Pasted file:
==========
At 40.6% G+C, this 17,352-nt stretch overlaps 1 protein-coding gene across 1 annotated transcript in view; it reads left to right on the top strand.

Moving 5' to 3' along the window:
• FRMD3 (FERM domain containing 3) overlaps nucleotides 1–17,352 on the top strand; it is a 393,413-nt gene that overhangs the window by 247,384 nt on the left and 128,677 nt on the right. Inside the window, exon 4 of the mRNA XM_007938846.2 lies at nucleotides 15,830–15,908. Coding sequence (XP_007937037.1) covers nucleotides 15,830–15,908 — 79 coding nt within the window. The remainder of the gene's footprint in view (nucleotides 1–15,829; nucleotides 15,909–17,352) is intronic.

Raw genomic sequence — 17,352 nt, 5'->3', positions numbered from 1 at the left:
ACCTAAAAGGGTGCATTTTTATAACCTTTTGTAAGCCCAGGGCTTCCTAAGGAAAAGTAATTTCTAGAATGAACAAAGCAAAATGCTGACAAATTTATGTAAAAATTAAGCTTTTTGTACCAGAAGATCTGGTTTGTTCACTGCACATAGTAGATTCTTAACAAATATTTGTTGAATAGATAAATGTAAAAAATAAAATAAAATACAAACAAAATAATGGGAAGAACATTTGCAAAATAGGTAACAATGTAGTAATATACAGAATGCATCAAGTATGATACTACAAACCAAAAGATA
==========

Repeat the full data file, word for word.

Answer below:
At 40.6% G+C, this 17,352-nt stretch overlaps 1 protein-coding gene across 1 annotated transcript in view; it reads left to right on the top strand.

Moving 5' to 3' along the window:
• FRMD3 (FERM domain containing 3) overlaps nucleotides 1–17,352 on the top strand; it is a 393,413-nt gene that overhangs the window by 247,384 nt on the left and 128,677 nt on the right. Inside the window, exon 4 of the mRNA XM_007938846.2 lies at nucleotides 15,830–15,908. Coding sequence (XP_007937037.1) covers nucleotides 15,830–15,908 — 79 coding nt within the window. The remainder of the gene's footprint in view (nucleotides 1–15,829; nucleotides 15,909–17,352) is intronic.

Raw genomic sequence — 17,352 nt, 5'->3', positions numbered from 1 at the left:
ACCTAAAAGGGTGCATTTTTATAACCTTTTGTAAGCCCAGGGCTTCCTAAGGAAAAGTAATTTCTAGAATGAACAAAGCAAAATGCTGACAAATTTATGTAAAAATTAAGCTTTTTGTACCAGAAGATCTGGTTTGTTCACTGCACATAGTAGATTCTTAACAAATATTTGTTGAATAGATAAATGTAAAAAATAAAATAAAATACAAACAAAATAATGGGAAGAACATTTGCAAAATAGGTAACAATGTAGTAATATACAGAATGCATCAAGTATGATACTACAAACCAAAAGATA